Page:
I seen him coming from the East, small in the binoculars, taking forever with his slow plodding, not wavering from the track he set. Closer I could see he was an old warrior, heavily scarred, patches of black skin showing through where thick underfur had been, the once great white coat now yellowed with age. I love these old bears, all banged up from a lifetime of struggle, living now mostly on wits and lessons learned, a face with character. He became weary of my presence the closer he got. I was parked along the coast and it looked to me that I was in his way.
He was still quite a ways off when he stopped. He just stood there looking, his tired eyes fixed on where I was. I watched him watching me, after an unreasonable length of time I got it; I started the camera buggy and put it in reverse and backed away from the old bears set track. He took another few minutes before he continued on his way eventually crossing where I was parked, passing without so much as a sideways glance.
The bear didn't get far. Along the coast a short distance from where I had been was a shallow bay, it was less than a bay, more an indent, an indent rimmed with stands of reddish dwarf willow, a break in the coast line where sea water, after a big tide, got trapped in a pool. This is where the old guy stopped, he found his spot; a small flat area on a raised hummock, partially hidden by the willows, close to the mouth of the break. From here he could rest and wait and watch. He knew this place, this was where he wanted to be.
The tidal waters of Hudson Bay and everywhere else in the world are influenced by the gravitational pull of the moon. Not wanting to get into the science behind all this I will just say when it is coming around to a full moon the tides are higher than normal. The mean high tide may be four meters, around the time of a full moon the tides' could reach 4.6 meters and if there is a strong north wind pushing the water ashore it will exceed this mark. On such an occasion the water will breach the tidal ridge and flood behind it. Depending on the severity of the storm the flooding can be quite extensive; more so in these low lying areas'. As it turned out the moon was soon to be full. The old bear's timing was good.
The day broke miserably, hard north wind, heavy overcast skies with driving rain. Not unusual weather for the end of October in these northern climes. With a full moon coming this was the perfect build-up to what could become a raging storm and as the day wore on it became obvious that was what we were going to get. For the second day the old bear stayed right where he first laid down, watching and waiting. I made the mistake of trying to get close to see what he was up to, he did not like this and moved away as I approached. I felt bad and moved back to a spot far enough away but close enough that I could see what was going on, if anything. In a short time he returned to his spot; the old guy didn't need me bothering him.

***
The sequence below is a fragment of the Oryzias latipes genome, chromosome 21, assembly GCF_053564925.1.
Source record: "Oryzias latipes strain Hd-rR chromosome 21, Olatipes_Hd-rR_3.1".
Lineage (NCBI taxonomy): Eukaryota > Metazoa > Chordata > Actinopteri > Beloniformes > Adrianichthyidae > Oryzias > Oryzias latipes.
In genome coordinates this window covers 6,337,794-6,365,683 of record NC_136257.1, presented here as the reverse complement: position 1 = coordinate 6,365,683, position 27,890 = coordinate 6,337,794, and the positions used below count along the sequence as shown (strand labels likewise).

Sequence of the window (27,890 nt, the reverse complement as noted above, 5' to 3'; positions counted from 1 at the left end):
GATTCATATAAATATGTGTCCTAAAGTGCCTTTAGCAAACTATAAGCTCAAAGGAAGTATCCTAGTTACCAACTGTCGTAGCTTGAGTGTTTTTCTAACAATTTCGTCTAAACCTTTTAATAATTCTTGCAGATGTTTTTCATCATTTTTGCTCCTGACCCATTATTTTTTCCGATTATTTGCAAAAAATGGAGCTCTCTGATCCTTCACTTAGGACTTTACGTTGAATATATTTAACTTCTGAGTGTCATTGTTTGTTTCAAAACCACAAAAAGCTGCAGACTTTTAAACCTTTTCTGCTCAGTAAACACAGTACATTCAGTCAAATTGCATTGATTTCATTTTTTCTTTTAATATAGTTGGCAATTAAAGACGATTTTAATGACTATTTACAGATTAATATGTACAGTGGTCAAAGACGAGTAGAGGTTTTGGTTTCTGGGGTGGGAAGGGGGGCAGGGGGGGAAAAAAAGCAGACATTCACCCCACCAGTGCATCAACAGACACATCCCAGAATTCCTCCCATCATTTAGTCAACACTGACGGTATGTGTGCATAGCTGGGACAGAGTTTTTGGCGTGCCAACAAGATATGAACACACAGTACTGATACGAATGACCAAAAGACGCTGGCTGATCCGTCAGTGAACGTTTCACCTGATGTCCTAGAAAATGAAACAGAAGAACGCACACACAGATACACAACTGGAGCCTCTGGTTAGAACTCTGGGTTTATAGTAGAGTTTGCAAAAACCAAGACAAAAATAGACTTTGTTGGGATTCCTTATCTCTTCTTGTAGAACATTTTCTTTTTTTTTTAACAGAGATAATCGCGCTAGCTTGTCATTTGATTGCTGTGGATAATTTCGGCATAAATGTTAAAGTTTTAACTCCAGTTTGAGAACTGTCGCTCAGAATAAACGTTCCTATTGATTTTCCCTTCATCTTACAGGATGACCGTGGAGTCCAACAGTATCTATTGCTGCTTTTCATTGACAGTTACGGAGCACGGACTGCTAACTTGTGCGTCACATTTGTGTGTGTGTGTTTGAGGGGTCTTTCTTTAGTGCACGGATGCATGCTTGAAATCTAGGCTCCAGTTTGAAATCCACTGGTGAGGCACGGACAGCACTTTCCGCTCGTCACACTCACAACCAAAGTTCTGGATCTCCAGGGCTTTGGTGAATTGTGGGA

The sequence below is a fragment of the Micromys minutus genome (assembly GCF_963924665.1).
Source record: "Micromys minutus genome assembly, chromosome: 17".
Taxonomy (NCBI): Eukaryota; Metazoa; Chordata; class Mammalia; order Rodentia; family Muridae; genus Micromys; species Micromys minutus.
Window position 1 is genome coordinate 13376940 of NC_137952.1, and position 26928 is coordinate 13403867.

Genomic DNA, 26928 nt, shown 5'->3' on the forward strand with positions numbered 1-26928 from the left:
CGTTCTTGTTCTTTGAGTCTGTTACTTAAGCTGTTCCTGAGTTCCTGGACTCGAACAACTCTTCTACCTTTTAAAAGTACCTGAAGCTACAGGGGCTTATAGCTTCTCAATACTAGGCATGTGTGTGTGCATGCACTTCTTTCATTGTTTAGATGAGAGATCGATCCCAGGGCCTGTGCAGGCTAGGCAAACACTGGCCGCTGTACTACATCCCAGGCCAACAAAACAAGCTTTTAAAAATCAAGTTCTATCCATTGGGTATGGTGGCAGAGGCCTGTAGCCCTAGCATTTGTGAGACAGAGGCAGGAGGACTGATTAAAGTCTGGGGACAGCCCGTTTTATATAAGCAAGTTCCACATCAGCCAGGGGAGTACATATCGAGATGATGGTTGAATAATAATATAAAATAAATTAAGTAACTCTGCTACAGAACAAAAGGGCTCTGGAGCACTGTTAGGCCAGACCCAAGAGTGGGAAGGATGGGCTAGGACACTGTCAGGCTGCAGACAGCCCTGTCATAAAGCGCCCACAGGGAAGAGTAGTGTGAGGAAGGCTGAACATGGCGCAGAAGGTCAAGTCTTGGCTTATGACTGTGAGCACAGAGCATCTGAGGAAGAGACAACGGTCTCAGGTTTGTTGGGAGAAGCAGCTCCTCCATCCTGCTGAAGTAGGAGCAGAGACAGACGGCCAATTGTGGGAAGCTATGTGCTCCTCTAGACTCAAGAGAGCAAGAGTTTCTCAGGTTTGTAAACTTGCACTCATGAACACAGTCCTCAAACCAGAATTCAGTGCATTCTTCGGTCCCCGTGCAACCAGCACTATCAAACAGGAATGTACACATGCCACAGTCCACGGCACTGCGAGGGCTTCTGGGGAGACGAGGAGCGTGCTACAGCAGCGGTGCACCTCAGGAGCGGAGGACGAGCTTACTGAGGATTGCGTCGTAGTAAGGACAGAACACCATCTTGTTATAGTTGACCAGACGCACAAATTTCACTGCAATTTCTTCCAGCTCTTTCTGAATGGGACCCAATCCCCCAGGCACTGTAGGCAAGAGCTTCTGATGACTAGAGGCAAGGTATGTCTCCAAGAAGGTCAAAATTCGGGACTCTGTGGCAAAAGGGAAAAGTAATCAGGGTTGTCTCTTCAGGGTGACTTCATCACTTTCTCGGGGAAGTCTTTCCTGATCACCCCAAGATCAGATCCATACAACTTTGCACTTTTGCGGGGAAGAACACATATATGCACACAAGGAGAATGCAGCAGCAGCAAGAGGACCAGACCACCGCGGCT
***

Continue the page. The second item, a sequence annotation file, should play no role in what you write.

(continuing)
The coast was being battered by the wind and sea, highest tide of the month was on the rise, the moon was full. The wind rocked the camera buggy something fierce; sleep did not come easy if at all.
The storm blew itself out during the night, morning came and with the light I could see the extent of the flooding. The water had reached far inland and formed shallow lakes behind the tidal ridges. The old bear was at his spot , his little rise of earth was now almost an island. The mass of water that was forced inland was receding, finding its' way back to the sea following a falling tide. I caught the sudden movement out of the corner of my eye, a flash of white, a splash of water, the bear, with speed and a ferocity that you would not expect from a beat-up old man had a young seal by the back of the neck raised high out of the water. I could barely contain myself; I let out a big whoop, the old bear got one.
Every now and then during the rest of the day the bear would raise his head over top of the willows to look my way, the red on his snout looked out of place on such a regal face. Night came and in the morning the old guy was gone. The chance to get on the ground and have a look where the bear spent the last few days waiting and watching presented itself and so I did. No seal carcass, a smudge of blood on a rock was all I found. Looking from the his spot I could see that the huge body of water that was there after the big tide had, for the most part, drained back to the sea funnelled through the narrow break in the beach ridge. This break, now seen from a different angle, was further restricted by a line of large rocks extending from the edge of the break toward the center on each side. Anything caught in the large tide pool would be guided along by the rocks to the narrow opening to get back to the sea. Including seals. It was quite a revelation. My, my, the old guy had it all figured out right down to the high tide and full moon, it was all too slick to be coincidental. He knew of this place, there was no doubt that he had success here in the past.
You cannot underestimate the intelligence of the polar bear, the more I am around them the more I am amazed and convinced that their superior ingenuity will see them through the hardest of times. Their innate knowledge of the unique habitat they live in secures their future only if we as a species do our part not to screw it up........ Now I was thinking maybe the line of rocks were not natural at all....